Fr. Cornelius Tierney was born in Clones Parish (1872), studied in St. Macartan’s College, Monaghan and St. Patrick’s College, Maynooth, where he was ordained in 1911. For some years he then taught in St. Macartan’s College, Monaghan, before being appointed as a Curate to the Rock, Ballyshannon. He was the first Priest to reside in the newly built Priest’s house there. At the age of forty six, in 1918, he volunteered to join the infant St. Columban’s Society, then known as the Maynooth Mission to China.
Fr. Tierney travelled to China with 16 others priests in 1920, for the next decade he worked with local people and his fellow Columbans as a missionary to the then civil war torn people of China. At 6.00 a.m. on a cold November morning as he was about to celebrate Mass at the Shang Tang Hsu mission station, near Kien Chang, Fr. Tierney was arrested by a communist gang who had just taken over the local area.
From 1920 to 1927, he worked with the first Maynooth missionaries in Hupeh in the heart of China and even among his confreres there, he won repute as a first-class, self sacrificing missionary.
Returning home in 1927, he visited this Parish, celebrating Mass, visiting the Schools and the Parishioners he knew so well. He was appointed Director of the Kien Chang Missionary area at that time and returned to China with two other Clogher Priests. It was a difficult life with many dangers and problems. At 6 am on November 13th 1930, while getting ready to celebrate Mass, he was arrested by Communist soldiers who accused him of being an “imperialist spy”. He was stripped, scourged and imprisoned. A ransom of 10,000 dollars was demanded and the demand was later increased to €50,000 and when this was not forthcoming he was taken as a captive to the Kiangsi hills.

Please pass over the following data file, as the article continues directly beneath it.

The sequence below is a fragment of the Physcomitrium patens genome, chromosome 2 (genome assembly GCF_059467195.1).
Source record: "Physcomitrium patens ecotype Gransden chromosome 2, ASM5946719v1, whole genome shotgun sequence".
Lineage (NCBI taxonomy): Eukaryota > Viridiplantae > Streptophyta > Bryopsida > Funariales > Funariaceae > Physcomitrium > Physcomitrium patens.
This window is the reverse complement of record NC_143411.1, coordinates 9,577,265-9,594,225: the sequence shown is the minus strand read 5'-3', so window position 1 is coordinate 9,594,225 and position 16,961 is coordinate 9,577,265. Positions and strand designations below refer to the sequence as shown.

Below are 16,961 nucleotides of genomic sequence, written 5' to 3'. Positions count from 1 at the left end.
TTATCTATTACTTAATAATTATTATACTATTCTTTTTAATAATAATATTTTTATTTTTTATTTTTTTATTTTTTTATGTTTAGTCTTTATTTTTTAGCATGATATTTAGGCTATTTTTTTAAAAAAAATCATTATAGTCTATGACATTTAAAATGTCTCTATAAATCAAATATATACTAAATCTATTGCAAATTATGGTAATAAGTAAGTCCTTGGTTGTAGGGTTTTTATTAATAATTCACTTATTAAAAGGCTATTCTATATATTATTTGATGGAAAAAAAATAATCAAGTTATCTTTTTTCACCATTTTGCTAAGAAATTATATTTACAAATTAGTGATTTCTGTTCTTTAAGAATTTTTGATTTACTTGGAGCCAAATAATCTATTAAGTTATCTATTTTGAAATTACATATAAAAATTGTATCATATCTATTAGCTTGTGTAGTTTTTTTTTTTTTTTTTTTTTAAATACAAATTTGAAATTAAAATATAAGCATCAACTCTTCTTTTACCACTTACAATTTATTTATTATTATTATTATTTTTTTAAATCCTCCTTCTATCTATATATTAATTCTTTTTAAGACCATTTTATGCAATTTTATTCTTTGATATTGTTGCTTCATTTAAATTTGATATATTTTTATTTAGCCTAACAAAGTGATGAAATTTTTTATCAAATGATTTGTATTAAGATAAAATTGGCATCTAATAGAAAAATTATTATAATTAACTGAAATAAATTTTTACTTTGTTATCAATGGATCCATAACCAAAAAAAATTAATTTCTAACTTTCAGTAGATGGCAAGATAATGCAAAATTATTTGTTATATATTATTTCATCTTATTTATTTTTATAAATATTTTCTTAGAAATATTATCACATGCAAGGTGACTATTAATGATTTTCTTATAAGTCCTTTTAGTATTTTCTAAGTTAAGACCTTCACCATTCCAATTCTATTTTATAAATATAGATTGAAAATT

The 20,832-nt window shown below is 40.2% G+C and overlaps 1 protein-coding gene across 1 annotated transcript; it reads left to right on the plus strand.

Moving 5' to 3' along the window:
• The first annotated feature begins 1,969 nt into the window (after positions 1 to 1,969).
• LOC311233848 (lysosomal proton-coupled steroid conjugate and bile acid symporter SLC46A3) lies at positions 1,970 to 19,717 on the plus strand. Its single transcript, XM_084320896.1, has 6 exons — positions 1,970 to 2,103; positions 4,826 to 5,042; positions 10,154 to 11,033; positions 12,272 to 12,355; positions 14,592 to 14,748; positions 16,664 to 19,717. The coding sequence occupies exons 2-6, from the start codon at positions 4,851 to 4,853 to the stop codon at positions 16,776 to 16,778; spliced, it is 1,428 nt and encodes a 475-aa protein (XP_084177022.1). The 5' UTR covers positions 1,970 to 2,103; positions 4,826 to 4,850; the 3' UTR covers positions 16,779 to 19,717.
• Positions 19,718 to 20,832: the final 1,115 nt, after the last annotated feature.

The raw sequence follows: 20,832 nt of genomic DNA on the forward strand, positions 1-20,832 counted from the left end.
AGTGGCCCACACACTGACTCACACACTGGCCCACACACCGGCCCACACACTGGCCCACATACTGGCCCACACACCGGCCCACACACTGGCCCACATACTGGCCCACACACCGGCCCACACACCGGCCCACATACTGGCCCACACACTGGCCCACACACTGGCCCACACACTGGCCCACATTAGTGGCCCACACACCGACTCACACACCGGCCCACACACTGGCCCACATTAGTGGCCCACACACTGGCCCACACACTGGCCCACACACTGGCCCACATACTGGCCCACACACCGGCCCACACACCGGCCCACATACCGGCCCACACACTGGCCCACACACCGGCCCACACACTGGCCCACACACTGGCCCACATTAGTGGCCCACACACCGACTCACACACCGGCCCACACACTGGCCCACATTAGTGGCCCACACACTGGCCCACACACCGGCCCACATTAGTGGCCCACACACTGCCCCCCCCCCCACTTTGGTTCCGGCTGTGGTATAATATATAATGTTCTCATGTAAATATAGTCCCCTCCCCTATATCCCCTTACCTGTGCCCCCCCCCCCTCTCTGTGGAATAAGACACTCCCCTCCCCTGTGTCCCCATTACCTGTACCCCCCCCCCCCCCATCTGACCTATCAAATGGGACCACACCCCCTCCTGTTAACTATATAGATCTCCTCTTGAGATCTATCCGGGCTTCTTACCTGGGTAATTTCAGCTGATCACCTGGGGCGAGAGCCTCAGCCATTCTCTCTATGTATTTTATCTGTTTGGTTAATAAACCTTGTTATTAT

During the three and a half months he spent as a prisoner, his health deteriorated but he won the esteem and respect of his captors, especially the children of the camp who cared for him. The efforts of other Priests and the Government of NanKing finally succeeded in freeing Fr. Tierney but on his way home he was recaptured by bandits and died in captivity, probably from malaria, on February 28th 1931.
His body was recovered, with difficulty, from the bandits and he was buried at Kien Chang. Since those days, Clogher Priests have tried to visit the burial place of Fr. Tierney but were unable to obtain permission to do so. We do not know today, whether his burial place is still honoured.
For those who may wish to read more about Fr. Tierney, some of the history of his life can be read on two framed newspapers of the time, on the interior wall of St. Joseph’s, Ballyshannon.
Outside, a Celtic Cross has been placed with information relating to Fr. Tierney’s life.
The GAA park in Ballyshannon has been named after him. There is a book entitled “Part of the Bargain” edited by Fr. B. Smith which incorporates many of the letters Fr. Tierney wrote to friends at home. In one of his final letters, written while in captivity, he asks for prayers that he may be “fortis and fidelis”, brave and faithful in his vocation. We can be sure that the Lord had a special reward for him in Heaven.
The 80th anniversary of his death was remembered as part of the St. Macartan’s Day schools celebrations in 2011.